PASADENA, Calif. - Great villains never die. Figuratively, for sure. But sometimes literally.
If you watched season one of The Following and haven't heard a damned thing about season two, which begins Sunday, Jan. 19 on Fox and CTV, consider this a SPOILER ALERT. But it's a bit of an odd spoiler alert, in the sense that, advertising for season two and recent press outings haven't hidden anything at all.
So here goes, and turn away if you don't want to know:
Joe Carroll is alive.
I know this personally, having said to actor James Purefoy at the Television Critics Association tour, “So ... you're not dead.”
“No, I'm sorry,” said Purefoy, who plays Joe Carroll. “I was lying to everybody.”
So did you always know your character was going to survive?
“Yeah, I did tell everybody that I thought I was dead,” Purefoy said. “But I always knew I was going to live.”
You sneaky devil.
But then again, Purefoy's mere presence at the TCA panel for The Following would have been a reveal, even if I hadn't already seen the first episode of the new season. And ads for the show essentially have confirmed it for everyone.
So Joe Carroll is back to torment Ryan Hardy, played by Kevin Bacon, in season two of The Following. However, there has been a re-set of the story, as you know was required if you saw how season one ended.
“Of course, I’ve considered it,” series creator Kevin Williamson said when asked about getting rid of Joe Carroll. “But we’re not done with the story yet. You’ll see, when the story’s done, that’ll happen.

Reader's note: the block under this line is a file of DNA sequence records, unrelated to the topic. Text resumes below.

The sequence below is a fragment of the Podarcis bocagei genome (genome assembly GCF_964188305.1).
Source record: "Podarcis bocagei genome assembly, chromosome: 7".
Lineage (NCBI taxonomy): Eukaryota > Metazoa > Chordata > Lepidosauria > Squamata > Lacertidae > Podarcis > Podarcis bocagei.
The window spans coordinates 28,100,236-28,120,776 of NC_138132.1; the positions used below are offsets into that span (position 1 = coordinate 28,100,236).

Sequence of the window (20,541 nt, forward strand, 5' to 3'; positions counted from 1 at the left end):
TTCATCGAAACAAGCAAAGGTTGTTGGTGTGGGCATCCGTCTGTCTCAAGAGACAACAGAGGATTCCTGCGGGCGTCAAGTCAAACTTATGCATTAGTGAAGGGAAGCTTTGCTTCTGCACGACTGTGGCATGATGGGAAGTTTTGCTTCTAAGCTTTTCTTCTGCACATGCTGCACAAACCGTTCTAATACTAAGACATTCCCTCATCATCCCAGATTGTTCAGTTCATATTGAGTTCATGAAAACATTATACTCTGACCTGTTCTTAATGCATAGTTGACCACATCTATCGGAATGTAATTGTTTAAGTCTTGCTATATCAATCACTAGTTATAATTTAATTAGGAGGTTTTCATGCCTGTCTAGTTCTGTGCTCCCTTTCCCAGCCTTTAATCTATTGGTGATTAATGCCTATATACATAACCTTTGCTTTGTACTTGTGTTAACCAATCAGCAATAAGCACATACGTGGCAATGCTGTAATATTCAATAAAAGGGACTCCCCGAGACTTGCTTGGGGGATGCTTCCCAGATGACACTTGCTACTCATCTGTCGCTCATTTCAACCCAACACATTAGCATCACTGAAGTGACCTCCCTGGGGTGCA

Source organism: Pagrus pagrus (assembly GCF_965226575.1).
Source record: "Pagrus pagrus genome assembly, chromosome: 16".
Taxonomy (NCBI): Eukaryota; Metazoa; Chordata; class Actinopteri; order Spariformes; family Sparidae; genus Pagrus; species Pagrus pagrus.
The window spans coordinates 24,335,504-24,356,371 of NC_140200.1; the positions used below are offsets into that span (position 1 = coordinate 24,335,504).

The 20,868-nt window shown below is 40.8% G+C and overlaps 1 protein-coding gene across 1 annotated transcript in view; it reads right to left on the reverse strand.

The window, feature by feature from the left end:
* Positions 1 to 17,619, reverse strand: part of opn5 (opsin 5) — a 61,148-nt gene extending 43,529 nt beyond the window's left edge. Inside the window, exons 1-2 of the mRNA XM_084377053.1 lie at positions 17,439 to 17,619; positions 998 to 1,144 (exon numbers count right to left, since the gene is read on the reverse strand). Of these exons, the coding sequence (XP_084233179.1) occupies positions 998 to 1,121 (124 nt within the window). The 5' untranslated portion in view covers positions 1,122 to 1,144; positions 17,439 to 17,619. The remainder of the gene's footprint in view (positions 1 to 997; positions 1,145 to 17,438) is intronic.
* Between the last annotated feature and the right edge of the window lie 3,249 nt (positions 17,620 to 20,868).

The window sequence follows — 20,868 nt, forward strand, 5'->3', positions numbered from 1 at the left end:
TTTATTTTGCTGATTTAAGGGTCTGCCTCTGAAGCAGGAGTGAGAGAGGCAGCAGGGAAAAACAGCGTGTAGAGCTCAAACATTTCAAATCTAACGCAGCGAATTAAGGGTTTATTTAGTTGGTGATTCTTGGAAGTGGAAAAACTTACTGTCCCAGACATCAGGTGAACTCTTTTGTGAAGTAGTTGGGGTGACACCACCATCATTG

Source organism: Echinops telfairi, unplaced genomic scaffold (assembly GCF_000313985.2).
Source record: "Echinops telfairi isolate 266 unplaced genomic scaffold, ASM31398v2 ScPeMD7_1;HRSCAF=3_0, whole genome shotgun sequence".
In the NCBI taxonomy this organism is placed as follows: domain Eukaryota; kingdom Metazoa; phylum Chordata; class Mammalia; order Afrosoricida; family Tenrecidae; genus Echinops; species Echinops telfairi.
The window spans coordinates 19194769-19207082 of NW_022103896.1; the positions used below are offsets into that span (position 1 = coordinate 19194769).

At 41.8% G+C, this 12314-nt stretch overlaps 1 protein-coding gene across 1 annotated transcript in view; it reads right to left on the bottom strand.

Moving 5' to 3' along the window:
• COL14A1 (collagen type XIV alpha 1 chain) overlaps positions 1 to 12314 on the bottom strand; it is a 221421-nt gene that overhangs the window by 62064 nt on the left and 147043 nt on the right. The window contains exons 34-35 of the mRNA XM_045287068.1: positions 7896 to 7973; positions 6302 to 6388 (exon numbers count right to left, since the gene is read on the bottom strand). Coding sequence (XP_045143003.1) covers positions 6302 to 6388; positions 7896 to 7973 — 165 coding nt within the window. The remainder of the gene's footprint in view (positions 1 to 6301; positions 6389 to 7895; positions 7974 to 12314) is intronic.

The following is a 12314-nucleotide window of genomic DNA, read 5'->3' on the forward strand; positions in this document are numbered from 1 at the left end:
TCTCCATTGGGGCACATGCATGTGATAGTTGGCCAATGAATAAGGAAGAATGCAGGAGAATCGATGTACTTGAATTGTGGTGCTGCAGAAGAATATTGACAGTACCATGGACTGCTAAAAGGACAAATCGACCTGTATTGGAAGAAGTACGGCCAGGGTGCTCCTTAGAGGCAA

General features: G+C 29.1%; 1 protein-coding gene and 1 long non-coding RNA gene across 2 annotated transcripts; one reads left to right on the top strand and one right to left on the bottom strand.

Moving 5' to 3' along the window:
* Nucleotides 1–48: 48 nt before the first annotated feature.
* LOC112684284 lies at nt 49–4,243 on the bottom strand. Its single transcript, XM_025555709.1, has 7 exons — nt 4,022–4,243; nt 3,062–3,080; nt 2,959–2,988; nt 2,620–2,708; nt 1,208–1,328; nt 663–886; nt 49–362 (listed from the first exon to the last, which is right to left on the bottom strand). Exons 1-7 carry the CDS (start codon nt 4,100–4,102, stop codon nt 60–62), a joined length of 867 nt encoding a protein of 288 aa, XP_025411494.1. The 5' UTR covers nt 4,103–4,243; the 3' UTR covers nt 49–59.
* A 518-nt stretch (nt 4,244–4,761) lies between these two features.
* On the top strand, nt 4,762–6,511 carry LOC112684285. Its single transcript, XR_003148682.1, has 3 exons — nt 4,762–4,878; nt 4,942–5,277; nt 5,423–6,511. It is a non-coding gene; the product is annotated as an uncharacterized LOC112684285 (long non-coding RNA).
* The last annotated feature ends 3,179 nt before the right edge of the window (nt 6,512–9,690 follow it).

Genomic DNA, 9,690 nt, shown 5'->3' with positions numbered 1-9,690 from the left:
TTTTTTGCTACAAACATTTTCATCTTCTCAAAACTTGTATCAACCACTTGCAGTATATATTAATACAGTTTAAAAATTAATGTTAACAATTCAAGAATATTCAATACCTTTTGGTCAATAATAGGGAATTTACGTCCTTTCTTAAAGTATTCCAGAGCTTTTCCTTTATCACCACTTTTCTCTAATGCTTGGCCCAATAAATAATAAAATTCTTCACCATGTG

“I'm sorry, James, but I don't know if you're going to be sitting here on the ninth season.”
To which Bacon added, “Wouldn't it make more sense to end the show when Ryan Hardy died?”
Okay, okay, let's not get too far ahead of ourselves.
For the uninitiated, The Following is a psychological thriller that pits cult leader Joe Carroll against tortured pursuer Ryan Hardy. They are linked together by a deep history. They can't get away from each other, even if they wanted to do so.
“I feel like now we’re on to the obsession (between Joe and Ryan in season two),” Williamson said. “We saw Joe unraveling at the end of last season, because he was sort of obsessed with Ryan. But now you're telling a full-on love story. You’ve got these two men who are 100% obsessed with each other. And certainly, they need each other. They fuel each other.
“It’s almost reaching a point where, all Ryan wants to do is put a bullet through Joe’s head. That’s all he wants to do, he’s obsessed with it, because he wants vengeance. He wants revenge for everyone who has died. That’s what’s driving and motivating him. But through the course of the season, that’s a false goal, because Ryan’s a human, and so it’s going to be interesting. His journey this year is how that goal sort of changes over the course of 15 episodes.”
The Following is a violent show, by network-TV standards. Or is it? Is sure feels violent. But Williamson insisted it isn't as gory as people seem to think it is.